The Revolt of the Cinematic Black Athlete
231 Gregory Hall
This talk examines an experimentalist interrogation of sports films’ raced tropes and representational codes of cinematic sporting blackness in Haile Gerima’s 1971 avant-garde sports film Hour Glass. I begin by invoking a mediatic moment of world-historical import, a scene which serves as an epistemic break in Black sporting iconicity. It is the Summer Olympics. It is Mexico City. It is 1968. And there are two Black men, Olympic champions who have raised their gloved hands during the playing of “The Star-Spangled Banner” in what would come to be known as the Black Power fist and salute. Prior to that moment, Harry Edward’s proposed a boycott of the 1968 Olympics to highlight the gross racial and economic inequities in the United States. While some Black athletes did stay home in protest, sprinters Tommie Smith and John Carlos devised the layered symbolic stance and gestural act, changing for all time the easy containment of rebellion in Black athletes. This dramatic scene and televised spectacle contour the imagery and discourse of revolt in my analysis of Hour Glass. The dialogue-less film coils its soundscape, emplotment, and dense symbolic and sonic registers around the nascent revolutionary consciousness of its central subject, a UCLA basketball player. The revolt of the Black cinematic athlete in Hour Glass is first signaled by his refusal to play, which is conceptually linked to Gerima’s refusal of sports film contrivances and graduate school requirements that would have undone the film’s avowed radical politics. Drawing on George Lipsitz’s work on race as disruptive of genre categories such that racial discourses erupt on screen, I use the film’s strategic redoubling and intertwining of Africanist philosophy and an individual act of Black refusal to “play the game” to think through the formal capacities and limited utility of sporting blackness to undo ideological structures contained within sports films and film criticism.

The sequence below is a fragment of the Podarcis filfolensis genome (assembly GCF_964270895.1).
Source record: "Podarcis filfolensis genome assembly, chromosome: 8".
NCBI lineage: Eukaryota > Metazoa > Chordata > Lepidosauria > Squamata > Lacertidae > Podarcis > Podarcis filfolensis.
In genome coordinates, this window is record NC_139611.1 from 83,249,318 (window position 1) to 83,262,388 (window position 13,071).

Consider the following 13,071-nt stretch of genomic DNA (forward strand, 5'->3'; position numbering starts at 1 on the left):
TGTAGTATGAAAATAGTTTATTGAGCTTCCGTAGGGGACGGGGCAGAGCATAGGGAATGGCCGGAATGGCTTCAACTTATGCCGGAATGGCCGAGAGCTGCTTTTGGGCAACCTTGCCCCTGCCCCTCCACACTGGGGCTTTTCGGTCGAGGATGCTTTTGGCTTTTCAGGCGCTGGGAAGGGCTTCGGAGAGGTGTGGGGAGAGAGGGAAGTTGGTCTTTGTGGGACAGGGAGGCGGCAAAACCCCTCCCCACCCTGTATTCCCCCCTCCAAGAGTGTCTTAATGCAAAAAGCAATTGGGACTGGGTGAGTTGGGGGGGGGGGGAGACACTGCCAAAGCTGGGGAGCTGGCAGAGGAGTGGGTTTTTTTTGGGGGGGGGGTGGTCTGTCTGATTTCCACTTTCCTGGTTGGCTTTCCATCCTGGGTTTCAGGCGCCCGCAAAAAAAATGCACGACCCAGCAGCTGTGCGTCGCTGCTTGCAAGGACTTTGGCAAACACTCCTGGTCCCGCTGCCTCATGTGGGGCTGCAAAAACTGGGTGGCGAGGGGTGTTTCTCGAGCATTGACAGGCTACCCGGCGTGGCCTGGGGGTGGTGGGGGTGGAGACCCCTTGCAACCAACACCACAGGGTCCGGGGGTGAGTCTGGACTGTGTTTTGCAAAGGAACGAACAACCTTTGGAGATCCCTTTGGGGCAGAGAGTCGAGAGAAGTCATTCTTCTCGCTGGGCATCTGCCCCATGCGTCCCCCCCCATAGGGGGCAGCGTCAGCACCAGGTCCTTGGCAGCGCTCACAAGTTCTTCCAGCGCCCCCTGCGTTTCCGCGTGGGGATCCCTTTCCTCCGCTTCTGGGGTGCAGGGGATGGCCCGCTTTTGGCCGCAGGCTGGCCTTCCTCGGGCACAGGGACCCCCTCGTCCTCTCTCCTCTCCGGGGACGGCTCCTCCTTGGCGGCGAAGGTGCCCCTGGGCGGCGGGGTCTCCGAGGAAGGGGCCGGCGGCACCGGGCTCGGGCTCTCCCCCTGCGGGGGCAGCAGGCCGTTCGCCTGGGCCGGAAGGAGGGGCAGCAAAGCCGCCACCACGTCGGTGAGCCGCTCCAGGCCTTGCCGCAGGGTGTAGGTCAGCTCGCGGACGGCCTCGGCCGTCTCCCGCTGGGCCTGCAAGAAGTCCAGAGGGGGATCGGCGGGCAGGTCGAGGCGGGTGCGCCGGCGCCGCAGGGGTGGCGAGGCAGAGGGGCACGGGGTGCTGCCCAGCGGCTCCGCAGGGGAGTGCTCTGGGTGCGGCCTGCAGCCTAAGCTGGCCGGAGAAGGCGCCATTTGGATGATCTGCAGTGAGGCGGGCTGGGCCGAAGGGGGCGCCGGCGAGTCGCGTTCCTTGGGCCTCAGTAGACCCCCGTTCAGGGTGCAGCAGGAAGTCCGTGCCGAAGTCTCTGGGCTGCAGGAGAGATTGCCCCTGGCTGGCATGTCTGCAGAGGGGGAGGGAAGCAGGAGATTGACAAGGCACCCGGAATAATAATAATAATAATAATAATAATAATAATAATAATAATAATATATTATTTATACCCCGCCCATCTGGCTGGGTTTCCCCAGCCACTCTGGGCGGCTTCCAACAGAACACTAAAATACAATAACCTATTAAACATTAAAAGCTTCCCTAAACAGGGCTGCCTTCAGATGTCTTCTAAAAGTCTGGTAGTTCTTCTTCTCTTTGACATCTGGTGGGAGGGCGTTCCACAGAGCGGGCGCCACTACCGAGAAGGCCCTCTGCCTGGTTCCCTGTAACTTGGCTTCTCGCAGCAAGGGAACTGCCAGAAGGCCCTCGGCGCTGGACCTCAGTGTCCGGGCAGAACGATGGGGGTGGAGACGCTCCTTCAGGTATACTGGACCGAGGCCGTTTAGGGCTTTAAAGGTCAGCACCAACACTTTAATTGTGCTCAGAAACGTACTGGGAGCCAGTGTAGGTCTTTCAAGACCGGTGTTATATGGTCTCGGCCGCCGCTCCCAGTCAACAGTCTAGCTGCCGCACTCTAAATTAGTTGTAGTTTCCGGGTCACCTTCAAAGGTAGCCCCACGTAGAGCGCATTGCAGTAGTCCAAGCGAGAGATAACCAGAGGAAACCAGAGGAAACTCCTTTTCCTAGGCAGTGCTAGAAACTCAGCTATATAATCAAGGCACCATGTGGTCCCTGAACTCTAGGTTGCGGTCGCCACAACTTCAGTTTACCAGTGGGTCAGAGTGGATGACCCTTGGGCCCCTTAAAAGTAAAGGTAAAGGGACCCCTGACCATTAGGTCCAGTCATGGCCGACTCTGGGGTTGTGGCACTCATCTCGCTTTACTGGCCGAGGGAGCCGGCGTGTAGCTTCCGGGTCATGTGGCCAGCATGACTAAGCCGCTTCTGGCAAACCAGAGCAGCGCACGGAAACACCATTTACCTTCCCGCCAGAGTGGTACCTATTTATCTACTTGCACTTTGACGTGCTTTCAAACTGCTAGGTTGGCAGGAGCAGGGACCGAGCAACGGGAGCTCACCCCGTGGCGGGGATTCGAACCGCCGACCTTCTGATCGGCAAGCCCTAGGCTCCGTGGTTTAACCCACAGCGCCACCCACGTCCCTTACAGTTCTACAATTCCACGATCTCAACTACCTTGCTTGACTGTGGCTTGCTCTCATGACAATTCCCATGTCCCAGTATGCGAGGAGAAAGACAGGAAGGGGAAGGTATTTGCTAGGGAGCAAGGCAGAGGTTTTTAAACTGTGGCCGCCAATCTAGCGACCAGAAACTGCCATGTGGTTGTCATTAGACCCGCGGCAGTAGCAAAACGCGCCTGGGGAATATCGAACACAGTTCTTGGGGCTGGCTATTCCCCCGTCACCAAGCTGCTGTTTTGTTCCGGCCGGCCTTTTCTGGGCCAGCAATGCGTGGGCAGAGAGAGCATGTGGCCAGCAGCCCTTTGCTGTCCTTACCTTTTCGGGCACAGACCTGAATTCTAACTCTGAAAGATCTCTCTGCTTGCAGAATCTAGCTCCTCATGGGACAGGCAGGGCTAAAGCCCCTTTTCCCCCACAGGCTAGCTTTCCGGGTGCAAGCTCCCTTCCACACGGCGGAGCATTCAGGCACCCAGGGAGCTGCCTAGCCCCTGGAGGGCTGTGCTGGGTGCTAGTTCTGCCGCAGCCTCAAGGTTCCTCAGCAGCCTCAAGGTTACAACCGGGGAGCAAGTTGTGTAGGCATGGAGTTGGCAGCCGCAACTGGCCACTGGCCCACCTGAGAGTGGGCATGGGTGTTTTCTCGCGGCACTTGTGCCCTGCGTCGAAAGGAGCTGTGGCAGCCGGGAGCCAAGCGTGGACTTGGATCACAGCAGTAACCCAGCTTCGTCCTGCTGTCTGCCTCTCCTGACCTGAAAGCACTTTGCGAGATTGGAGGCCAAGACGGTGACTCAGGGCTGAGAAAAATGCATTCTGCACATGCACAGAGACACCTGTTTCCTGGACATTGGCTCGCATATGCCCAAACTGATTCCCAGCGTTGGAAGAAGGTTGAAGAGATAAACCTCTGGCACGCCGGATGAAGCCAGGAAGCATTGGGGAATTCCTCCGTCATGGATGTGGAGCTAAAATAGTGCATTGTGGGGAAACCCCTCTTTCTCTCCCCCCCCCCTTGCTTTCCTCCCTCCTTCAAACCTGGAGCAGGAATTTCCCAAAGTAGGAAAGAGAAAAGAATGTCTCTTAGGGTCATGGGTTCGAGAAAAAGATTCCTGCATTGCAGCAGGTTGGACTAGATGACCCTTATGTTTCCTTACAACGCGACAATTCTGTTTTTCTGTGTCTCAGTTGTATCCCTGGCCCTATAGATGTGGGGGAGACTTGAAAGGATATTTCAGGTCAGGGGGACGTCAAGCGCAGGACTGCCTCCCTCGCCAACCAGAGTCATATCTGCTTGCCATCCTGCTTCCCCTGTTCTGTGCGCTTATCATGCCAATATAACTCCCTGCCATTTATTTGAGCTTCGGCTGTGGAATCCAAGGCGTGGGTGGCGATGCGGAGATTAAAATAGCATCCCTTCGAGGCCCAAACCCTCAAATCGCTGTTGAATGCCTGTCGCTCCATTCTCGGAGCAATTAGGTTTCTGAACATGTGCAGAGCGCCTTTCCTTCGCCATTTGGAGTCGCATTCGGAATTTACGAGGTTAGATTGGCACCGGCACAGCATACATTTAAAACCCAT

Presented by Samantha Sheppard, the Mary Armstrong Meduski ’80 Assistant Professor of Cinema and Media Studies in the Department of Performing and Media Arts at Cornell University. She writes extensively on issues of race, gender, and representation in cinema and media. She is the author of the forthcoming book Sporting Blackness: Race, Embodiment, and Critical Muscle Memory on Screen (University of California Press, 2020). She is coeditor of the anthologies From Madea to Media Mogul: Theorizing Tyler Perry (University Press of Mississippi, 2016) and Sporting Realities: Critical Readings on the Sports Documentary (University of Nebraska Press, forthcoming 2020). Her work has appeared in Film Quarterly, Cinema Journal, Journal of Sport History, Journal of Sport and Social Issues, and Black Camera: An International Journal, Docalogue, L.A. Rebellion: Creating a New Black Cinema, and Race and the Revolutionary Impulse in The Spook Who Sat by the Door. She has also written for The Atlantic and Los Angeles Review of Books.
Sheppard is also a panelist on the Diversity in Film Panel at the Chaz and Roger Ebert Symposium on Friday, September 27.